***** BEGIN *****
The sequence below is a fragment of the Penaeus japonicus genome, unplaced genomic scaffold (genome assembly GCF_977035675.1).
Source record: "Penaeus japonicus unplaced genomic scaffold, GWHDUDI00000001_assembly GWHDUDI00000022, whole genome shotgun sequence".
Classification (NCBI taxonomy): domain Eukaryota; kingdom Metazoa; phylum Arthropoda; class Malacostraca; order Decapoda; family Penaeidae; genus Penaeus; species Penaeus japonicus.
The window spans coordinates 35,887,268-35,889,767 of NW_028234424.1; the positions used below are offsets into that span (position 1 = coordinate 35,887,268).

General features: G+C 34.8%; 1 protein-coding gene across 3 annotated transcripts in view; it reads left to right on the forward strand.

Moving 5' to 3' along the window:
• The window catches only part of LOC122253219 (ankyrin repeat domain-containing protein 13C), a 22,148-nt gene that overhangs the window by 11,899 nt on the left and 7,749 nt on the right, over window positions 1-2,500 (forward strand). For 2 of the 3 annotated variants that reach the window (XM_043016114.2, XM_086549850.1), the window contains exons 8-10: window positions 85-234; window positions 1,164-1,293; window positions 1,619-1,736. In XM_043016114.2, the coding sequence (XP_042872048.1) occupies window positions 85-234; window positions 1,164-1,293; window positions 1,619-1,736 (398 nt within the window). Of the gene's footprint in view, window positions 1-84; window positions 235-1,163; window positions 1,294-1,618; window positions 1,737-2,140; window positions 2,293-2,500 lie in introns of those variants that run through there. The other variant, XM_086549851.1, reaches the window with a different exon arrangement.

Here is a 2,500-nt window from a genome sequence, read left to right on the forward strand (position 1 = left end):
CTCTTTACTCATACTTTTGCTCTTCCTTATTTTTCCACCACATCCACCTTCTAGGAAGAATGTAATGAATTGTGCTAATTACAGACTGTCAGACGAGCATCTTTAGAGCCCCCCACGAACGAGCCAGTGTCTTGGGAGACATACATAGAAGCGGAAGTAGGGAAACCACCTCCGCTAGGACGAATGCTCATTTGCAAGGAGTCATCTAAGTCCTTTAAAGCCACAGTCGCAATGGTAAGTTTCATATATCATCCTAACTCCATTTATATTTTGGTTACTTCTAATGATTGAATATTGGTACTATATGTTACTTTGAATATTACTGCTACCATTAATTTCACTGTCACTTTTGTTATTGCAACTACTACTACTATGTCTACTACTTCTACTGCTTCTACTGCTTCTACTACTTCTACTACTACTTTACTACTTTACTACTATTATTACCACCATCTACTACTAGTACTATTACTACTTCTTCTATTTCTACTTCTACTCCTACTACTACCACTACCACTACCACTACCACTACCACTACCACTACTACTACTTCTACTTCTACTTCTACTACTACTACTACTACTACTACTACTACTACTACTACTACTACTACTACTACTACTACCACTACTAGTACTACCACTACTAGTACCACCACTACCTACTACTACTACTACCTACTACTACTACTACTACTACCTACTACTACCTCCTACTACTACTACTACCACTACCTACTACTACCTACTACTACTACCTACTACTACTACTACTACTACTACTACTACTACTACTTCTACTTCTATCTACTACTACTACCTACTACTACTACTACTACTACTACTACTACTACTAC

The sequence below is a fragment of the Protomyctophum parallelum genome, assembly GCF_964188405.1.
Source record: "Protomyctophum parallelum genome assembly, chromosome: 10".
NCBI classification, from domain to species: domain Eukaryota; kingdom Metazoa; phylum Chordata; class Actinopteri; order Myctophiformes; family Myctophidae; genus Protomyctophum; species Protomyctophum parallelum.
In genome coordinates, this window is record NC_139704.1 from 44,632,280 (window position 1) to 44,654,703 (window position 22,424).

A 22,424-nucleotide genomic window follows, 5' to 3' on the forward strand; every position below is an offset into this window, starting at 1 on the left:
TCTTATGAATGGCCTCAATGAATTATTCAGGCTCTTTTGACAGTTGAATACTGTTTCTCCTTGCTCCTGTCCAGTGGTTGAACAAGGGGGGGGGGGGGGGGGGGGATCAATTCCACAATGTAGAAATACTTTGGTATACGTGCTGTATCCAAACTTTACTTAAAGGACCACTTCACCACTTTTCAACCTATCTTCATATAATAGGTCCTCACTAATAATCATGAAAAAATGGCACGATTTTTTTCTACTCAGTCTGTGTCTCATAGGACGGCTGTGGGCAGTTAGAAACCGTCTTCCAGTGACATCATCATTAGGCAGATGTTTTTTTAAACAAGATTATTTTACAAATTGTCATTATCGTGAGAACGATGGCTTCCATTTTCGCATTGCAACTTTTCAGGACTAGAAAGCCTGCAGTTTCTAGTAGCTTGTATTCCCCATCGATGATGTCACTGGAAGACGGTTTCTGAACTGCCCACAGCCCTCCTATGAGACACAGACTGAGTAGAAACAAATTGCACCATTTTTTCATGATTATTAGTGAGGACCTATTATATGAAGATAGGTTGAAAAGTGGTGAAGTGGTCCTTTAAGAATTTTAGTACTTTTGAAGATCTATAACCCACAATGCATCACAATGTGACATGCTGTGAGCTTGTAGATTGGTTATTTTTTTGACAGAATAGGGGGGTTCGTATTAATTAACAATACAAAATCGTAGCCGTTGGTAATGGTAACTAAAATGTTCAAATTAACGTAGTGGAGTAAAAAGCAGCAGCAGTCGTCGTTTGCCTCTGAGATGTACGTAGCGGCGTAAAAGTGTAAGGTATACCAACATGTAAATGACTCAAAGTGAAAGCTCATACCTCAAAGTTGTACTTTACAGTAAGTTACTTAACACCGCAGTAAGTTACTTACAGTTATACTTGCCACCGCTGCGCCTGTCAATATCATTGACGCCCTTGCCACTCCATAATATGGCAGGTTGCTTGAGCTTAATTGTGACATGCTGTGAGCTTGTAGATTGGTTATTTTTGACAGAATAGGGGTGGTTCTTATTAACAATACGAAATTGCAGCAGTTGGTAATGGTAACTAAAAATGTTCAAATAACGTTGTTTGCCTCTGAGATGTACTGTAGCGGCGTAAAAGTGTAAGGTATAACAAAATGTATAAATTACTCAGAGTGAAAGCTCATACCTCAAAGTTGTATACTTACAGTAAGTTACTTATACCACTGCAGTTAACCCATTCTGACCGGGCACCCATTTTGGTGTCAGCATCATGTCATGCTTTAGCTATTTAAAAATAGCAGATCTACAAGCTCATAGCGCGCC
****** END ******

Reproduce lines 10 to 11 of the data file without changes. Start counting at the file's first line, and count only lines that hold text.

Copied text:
The sequence below is a fragment of the Protomyctophum parallelum genome, assembly GCF_964188405.1.
Source record: "Protomyctophum parallelum genome assembly, chromosome: 10".